leaves the vehicle?


    Thank you for any information.
    --------------
    Their response:

    Under the Code of Federal Regulations (Title 36), an individual may
    transport a weapon in a vehicle on Park Service lands as long as: the
    weapon is unloaded, the weapon is broken down or made unusable - (ie. -
    magazine removed or weapon lock on revolvers), the weapon must be in a case
    and the weapon must be in a separate area, of the vehicle, than the
    ammunition. If the weapon is in the passenger area of the vehicle it must
    not be concealed.

    The Federal Government does not recognize State weapons permits for
    personal carry of weapons in National Parks.

    Thank you for inquiring and let us know if we can be of furhter service.

    David Atkins
    Staff Park Ranger
    Natchez Trace Parkway
    “Because when seconds count, the police are only minutes away”

    Posting in …….
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    USA Carry
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    Tennessee Gun Owners
    also check
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    Tennessee Laws at: Michie’s Legal Resources

  10. #9

    Ouch

    that's good to know for people transiting the Trace through three states. I honestly don't know whether you should/could fight that one or not since they count the roadway as being the park. I would have thought thru-traffic would not be subject to that sort of restriction. It is a shame that the poor young man now has a weapons-related charge against him but, apparently, it IS the law on that section of road. I am from Memphis and would have never even thought about it. Doesn't it sort of "start and stop" in places as it runs from beginning to end? Damned inconvenient. If I lived in that area, I would have to figure out another route.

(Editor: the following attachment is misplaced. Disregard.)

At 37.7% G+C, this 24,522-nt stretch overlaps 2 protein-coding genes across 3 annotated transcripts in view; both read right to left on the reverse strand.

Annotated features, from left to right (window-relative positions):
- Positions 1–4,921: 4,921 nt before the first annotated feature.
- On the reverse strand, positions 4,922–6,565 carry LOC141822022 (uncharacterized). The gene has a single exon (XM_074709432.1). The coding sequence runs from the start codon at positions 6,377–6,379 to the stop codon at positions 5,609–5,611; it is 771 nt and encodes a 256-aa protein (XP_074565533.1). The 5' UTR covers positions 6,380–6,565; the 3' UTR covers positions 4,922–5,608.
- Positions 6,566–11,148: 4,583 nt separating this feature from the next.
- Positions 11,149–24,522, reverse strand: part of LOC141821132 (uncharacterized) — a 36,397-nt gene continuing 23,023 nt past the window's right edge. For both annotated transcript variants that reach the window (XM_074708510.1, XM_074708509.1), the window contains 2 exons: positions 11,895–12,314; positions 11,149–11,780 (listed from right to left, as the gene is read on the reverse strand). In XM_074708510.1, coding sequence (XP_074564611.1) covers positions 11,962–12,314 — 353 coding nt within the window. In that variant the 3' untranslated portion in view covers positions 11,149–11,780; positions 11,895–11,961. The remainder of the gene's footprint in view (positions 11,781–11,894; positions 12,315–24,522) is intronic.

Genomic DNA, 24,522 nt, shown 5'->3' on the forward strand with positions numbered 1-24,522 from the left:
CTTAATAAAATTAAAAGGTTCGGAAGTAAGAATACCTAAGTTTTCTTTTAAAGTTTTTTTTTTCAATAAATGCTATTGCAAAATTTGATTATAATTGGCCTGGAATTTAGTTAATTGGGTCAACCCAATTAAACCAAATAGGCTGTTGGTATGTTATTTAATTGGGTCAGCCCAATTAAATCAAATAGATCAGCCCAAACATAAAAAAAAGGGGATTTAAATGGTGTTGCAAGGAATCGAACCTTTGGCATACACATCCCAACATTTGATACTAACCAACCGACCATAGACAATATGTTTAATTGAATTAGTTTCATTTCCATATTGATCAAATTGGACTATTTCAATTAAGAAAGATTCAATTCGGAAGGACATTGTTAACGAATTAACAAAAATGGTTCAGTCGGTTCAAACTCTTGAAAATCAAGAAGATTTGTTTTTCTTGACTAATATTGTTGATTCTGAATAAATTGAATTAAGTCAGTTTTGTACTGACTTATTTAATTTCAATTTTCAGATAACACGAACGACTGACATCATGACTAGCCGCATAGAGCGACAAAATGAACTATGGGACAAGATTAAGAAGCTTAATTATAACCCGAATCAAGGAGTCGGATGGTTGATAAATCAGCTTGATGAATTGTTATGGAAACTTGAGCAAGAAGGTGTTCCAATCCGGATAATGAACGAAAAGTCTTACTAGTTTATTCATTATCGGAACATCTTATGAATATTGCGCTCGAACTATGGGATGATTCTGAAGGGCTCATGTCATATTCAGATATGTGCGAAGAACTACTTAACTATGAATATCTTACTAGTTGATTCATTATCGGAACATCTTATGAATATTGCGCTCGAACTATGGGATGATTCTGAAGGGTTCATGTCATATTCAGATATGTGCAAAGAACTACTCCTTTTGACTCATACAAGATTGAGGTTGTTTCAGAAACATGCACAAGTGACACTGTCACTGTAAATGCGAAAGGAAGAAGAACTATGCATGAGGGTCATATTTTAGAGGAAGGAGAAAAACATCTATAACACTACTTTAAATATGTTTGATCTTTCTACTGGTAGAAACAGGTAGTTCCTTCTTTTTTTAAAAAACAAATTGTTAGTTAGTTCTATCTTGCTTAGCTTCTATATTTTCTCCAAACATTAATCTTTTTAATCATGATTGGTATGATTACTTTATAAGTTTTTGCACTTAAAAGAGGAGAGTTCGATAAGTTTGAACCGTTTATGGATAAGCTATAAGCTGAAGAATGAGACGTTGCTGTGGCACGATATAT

It also occurs to me that this could be an issue in Colorado (and many other states) in places such as the stretches of road between Estes Park and Granby (US 34 - runs through Rocky Mountain National Park), Breckinridge and Alma (CO 9 - runs through Araphoe National Forrest) and from Idaho Springs to Echo Lake then down to Bergen Park (CO 103 - also Arapahoe National Forrest). These are through-traffic roadways with access to residences, hotels and restaurants. Obviously we would not carry into state park facilities but a through road without gates doesn't seem like it should be a facility to me.

    Oh, and about the loaded/unloaded thing. If it had a mag inserted containing live rounds I think almost everyone will agree it was "loaded". That was a mistake and could be what set them even further on edge.
    Reality, DEAL with IT!

  11. #10
    Join Date
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    On my last trip to NV I remember seeing signs before entering the National Park areas of Lake Mead. Don't remember the exact wording, but I got the message that if I was carrying, I should unload and secure my firearm in the trunk of the vehicle.
    "A few well placed shots with a .22LR is a lot better than a bunch of solid misses with a .44 mag!" Glock Armorer, NRA Chief RSO, Pistol, Rifle, Shotgun, Muzzleloading Rifle, Muzzleloading Shotgun, and Home Firearm Safety Training Counselor